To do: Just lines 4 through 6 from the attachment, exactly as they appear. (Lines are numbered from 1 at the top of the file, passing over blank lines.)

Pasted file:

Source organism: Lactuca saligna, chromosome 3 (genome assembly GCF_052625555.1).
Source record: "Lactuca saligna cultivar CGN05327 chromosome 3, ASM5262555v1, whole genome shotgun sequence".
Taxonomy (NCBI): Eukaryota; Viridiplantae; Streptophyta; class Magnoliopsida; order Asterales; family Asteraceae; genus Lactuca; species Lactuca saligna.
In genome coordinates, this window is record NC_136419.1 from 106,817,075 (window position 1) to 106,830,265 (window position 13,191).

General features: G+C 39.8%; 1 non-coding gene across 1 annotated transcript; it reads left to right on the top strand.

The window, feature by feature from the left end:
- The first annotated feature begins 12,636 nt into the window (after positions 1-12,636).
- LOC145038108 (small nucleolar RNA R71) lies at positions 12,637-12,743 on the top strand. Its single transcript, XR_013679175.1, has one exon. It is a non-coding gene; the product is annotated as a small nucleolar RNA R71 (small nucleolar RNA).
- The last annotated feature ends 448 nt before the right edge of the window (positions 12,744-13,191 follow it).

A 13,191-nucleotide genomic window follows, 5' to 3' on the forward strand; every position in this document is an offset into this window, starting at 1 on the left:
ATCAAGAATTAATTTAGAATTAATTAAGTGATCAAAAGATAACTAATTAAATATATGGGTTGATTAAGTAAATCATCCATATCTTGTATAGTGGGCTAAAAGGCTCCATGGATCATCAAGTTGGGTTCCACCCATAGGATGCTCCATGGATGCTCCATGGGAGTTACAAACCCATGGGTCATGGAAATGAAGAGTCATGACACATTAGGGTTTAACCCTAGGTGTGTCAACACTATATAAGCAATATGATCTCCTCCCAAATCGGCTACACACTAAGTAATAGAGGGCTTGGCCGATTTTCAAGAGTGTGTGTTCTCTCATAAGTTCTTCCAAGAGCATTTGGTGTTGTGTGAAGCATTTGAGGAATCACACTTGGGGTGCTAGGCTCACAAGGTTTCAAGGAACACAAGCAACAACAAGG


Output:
In genome coordinates, this window is record NC_136419.1 from 106,817,075 (window position 1) to 106,830,265 (window position 13,191).

General features: G+C 39.8%; 1 non-coding gene across 1 annotated transcript; it reads left to right on the top strand.

The window, feature by feature from the left end: